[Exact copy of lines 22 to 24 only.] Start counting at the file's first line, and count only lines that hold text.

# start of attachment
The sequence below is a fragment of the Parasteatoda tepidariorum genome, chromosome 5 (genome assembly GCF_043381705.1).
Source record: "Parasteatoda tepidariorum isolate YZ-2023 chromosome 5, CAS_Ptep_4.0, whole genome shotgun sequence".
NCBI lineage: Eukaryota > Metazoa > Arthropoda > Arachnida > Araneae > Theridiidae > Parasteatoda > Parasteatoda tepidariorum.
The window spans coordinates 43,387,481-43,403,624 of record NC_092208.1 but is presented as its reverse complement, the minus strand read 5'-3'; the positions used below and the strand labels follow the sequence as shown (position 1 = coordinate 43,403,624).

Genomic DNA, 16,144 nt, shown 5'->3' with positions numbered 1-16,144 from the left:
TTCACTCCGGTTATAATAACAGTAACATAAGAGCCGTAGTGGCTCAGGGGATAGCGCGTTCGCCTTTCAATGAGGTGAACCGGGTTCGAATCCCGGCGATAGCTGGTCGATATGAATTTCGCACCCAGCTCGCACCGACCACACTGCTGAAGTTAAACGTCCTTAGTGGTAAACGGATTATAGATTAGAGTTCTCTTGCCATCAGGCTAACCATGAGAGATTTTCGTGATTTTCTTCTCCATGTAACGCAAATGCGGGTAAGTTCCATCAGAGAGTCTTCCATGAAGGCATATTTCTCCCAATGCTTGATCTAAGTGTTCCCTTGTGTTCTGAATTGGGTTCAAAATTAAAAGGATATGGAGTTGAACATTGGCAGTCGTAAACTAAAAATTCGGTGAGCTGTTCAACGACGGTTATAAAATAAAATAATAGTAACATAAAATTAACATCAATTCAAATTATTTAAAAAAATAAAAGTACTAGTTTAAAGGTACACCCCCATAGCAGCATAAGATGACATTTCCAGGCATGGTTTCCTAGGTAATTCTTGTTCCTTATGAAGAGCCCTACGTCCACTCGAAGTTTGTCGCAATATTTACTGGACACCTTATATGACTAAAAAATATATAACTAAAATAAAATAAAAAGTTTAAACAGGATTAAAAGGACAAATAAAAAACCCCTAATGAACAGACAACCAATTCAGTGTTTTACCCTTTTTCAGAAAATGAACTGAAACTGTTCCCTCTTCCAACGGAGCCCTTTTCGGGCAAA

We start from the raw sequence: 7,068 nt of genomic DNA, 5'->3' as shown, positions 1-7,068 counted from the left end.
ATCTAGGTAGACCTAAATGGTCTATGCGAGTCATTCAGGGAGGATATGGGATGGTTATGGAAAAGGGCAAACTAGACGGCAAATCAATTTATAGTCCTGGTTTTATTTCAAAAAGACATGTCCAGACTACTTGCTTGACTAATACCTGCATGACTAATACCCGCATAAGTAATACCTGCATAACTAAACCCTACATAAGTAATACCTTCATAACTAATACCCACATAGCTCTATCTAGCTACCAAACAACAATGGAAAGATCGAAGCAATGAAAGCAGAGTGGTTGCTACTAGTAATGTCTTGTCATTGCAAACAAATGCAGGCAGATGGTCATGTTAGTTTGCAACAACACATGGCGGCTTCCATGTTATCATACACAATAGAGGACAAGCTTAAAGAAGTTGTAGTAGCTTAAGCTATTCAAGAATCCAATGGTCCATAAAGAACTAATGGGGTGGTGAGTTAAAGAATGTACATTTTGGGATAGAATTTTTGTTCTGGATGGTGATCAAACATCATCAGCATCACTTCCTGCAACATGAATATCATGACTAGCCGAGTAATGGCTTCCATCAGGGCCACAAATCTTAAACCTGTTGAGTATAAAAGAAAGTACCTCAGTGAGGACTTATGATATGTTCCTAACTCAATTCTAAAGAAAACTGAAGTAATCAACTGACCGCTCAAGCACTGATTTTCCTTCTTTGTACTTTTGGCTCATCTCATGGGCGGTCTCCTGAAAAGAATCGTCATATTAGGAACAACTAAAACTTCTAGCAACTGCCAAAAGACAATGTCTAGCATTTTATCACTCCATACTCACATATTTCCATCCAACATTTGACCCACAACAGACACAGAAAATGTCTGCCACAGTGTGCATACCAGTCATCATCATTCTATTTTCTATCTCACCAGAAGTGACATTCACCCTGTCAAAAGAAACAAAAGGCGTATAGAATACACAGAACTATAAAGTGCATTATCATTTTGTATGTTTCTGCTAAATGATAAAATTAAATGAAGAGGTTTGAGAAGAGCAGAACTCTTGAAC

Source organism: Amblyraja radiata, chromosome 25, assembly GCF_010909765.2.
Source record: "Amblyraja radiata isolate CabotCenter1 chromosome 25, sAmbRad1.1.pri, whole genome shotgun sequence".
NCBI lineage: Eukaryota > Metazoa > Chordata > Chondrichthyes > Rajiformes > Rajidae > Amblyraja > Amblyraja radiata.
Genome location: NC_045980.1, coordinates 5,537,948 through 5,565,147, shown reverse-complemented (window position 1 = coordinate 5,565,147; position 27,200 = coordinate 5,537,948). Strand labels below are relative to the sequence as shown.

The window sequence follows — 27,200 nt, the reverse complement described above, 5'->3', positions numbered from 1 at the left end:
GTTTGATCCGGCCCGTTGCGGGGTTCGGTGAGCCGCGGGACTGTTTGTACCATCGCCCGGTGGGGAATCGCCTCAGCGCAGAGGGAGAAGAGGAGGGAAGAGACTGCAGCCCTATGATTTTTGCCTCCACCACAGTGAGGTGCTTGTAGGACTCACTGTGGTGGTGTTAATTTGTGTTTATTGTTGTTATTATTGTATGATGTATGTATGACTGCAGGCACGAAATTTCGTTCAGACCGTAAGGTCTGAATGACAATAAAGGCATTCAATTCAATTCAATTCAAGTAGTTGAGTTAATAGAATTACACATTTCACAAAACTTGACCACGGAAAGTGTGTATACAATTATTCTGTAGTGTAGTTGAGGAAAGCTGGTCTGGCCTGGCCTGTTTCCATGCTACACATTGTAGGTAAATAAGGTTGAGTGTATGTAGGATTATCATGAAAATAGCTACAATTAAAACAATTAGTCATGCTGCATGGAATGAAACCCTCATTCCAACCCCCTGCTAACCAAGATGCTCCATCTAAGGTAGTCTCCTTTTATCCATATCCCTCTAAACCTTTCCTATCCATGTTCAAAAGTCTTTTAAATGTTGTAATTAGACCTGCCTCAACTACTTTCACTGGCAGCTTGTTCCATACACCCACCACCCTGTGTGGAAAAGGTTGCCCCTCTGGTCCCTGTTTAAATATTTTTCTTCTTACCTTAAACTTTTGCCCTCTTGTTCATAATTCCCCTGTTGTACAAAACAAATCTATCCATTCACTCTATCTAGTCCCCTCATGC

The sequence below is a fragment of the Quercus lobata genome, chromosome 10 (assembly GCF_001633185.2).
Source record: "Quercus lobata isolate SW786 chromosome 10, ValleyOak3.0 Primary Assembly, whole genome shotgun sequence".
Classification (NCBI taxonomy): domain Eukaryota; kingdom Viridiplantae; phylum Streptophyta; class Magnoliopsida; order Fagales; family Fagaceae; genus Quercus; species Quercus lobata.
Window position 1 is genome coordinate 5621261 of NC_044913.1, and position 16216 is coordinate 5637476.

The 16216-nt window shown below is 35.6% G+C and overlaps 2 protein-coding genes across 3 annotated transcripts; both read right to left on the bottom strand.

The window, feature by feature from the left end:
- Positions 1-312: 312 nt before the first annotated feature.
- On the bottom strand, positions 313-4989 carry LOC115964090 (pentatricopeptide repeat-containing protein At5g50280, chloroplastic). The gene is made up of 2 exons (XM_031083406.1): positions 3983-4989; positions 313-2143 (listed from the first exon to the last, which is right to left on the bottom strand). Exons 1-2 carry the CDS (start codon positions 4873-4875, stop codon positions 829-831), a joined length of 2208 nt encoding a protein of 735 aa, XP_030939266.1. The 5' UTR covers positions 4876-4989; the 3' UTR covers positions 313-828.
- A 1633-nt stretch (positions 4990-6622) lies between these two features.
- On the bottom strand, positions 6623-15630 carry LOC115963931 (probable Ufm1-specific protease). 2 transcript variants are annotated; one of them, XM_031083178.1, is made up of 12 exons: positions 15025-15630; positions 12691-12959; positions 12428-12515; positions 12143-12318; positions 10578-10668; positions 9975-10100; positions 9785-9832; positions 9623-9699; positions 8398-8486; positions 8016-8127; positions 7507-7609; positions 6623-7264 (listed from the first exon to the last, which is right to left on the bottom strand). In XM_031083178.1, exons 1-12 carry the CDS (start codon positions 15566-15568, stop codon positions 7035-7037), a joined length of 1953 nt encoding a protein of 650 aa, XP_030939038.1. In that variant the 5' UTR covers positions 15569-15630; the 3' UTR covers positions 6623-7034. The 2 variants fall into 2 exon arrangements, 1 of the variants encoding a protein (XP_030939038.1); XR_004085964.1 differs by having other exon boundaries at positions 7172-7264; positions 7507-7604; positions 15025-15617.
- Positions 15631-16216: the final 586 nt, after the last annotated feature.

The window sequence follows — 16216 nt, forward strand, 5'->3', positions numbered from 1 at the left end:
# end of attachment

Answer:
- On the bottom strand, positions 313-4989 carry LOC115964090 (pentatricopeptide repeat-containing protein At5g50280, chloroplastic). The gene is made up of 2 exons (XM_031083406.1): positions 3983-4989; positions 313-2143 (listed from the first exon to the last, which is right to left on the bottom strand). Exons 1-2 carry the CDS (start codon positions 4873-4875, stop codon positions 829-831), a joined length of 2208 nt encoding a protein of 735 aa, XP_030939266.1. The 5' UTR covers positions 4876-4989; the 3' UTR covers positions 313-828.
- A 1633-nt stretch (positions 4990-6622) lies between these two features.
- On the bottom strand, positions 6623-15630 carry LOC115963931 (probable Ufm1-specific protease). 2 transcript variants are annotated; one of them, XM_031083178.1, is made up of 12 exons: positions 15025-15630; positions 12691-12959; positions 12428-12515; positions 12143-12318; positions 10578-10668; positions 9975-10100; positions 9785-9832; positions 9623-9699; positions 8398-8486; positions 8016-8127; positions 7507-7609; positions 6623-7264 (listed from the first exon to the last, which is right to left on the bottom strand). In XM_031083178.1, exons 1-12 carry the CDS (start codon positions 15566-15568, stop codon positions 7035-7037), a joined length of 1953 nt encoding a protein of 650 aa, XP_030939038.1. In that variant the 5' UTR covers positions 15569-15630; the 3' UTR covers positions 6623-7034. The 2 variants fall into 2 exon arrangements, 1 of the variants encoding a protein (XP_030939038.1); XR_004085964.1 differs by having other exon boundaries at positions 7172-7264; positions 7507-7604; positions 15025-15617.